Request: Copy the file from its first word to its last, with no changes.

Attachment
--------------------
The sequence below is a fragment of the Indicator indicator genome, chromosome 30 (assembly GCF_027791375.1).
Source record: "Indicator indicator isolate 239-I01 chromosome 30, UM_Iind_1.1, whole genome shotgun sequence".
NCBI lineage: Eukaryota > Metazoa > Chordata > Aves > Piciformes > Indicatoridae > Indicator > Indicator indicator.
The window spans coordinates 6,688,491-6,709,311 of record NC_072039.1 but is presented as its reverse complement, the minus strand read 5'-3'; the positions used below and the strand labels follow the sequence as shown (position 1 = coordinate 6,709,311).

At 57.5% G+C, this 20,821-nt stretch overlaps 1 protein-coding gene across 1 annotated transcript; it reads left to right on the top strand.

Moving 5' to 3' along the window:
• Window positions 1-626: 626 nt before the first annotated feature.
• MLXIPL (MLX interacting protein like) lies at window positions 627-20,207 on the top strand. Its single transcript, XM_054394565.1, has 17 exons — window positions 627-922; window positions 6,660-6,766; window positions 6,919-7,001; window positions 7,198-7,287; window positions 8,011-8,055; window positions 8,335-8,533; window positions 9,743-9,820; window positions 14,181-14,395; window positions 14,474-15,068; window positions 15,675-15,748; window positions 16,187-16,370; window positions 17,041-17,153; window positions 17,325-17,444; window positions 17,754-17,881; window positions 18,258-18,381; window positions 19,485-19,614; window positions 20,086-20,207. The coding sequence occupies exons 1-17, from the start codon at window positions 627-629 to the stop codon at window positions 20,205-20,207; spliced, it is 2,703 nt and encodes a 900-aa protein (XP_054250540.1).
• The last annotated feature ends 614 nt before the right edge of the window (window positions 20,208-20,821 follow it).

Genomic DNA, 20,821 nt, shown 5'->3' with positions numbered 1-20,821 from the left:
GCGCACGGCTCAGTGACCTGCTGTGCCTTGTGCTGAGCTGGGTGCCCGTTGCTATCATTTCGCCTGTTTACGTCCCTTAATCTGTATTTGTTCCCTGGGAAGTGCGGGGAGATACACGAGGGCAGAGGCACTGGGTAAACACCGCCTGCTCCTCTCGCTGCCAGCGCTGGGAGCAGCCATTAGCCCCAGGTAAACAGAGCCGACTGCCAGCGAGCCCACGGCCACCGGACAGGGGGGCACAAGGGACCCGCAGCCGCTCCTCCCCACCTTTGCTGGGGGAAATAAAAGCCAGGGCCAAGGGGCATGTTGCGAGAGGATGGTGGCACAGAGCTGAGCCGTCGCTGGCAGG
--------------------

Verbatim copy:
The sequence below is a fragment of the Indicator indicator genome, chromosome 30 (assembly GCF_027791375.1).
Source record: "Indicator indicator isolate 239-I01 chromosome 30, UM_Iind_1.1, whole genome shotgun sequence".
NCBI lineage: Eukaryota > Metazoa > Chordata > Aves > Piciformes > Indicatoridae > Indicator > Indicator indicator.
The window spans coordinates 6,688,491-6,709,311 of record NC_072039.1 but is presented as its reverse complement, the minus strand read 5'-3'; the positions used below and the strand labels follow the sequence as shown (position 1 = coordinate 6,709,311).

At 57.5% G+C, this 20,821-nt stretch overlaps 1 protein-coding gene across 1 annotated transcript; it reads left to right on the top strand.

Moving 5' to 3' along the window:
• Window positions 1-626: 626 nt before the first annotated feature.
• MLXIPL (MLX interacting protein like) lies at window positions 627-20,207 on the top strand. Its single transcript, XM_054394565.1, has 17 exons — window positions 627-922; window positions 6,660-6,766; window positions 6,919-7,001; window positions 7,198-7,287; window positions 8,011-8,055; window positions 8,335-8,533; window positions 9,743-9,820; window positions 14,181-14,395; window positions 14,474-15,068; window positions 15,675-15,748; window positions 16,187-16,370; window positions 17,041-17,153; window positions 17,325-17,444; window positions 17,754-17,881; window positions 18,258-18,381; window positions 19,485-19,614; window positions 20,086-20,207. The coding sequence occupies exons 1-17, from the start codon at window positions 627-629 to the stop codon at window positions 20,205-20,207; spliced, it is 2,703 nt and encodes a 900-aa protein (XP_054250540.1).
• The last annotated feature ends 614 nt before the right edge of the window (window positions 20,208-20,821 follow it).

Genomic DNA, 20,821 nt, shown 5'->3' with positions numbered 1-20,821 from the left:
GCGCACGGCTCAGTGACCTGCTGTGCCTTGTGCTGAGCTGGGTGCCCGTTGCTATCATTTCGCCTGTTTACGTCCCTTAATCTGTATTTGTTCCCTGGGAAGTGCGGGGAGATACACGAGGGCAGAGGCACTGGGTAAACACCGCCTGCTCCTCTCGCTGCCAGCGCTGGGAGCAGCCATTAGCCCCAGGTAAACAGAGCCGACTGCCAGCGAGCCCACGGCCACCGGACAGGGGGGCACAAGGGACCCGCAGCCGCTCCTCCCCACCTTTGCTGGGGGAAATAAAAGCCAGGGCCAAGGGGCATGTTGCGAGAGGATGGTGGCACAGAGCTGAGCCGTCGCTGGCAGG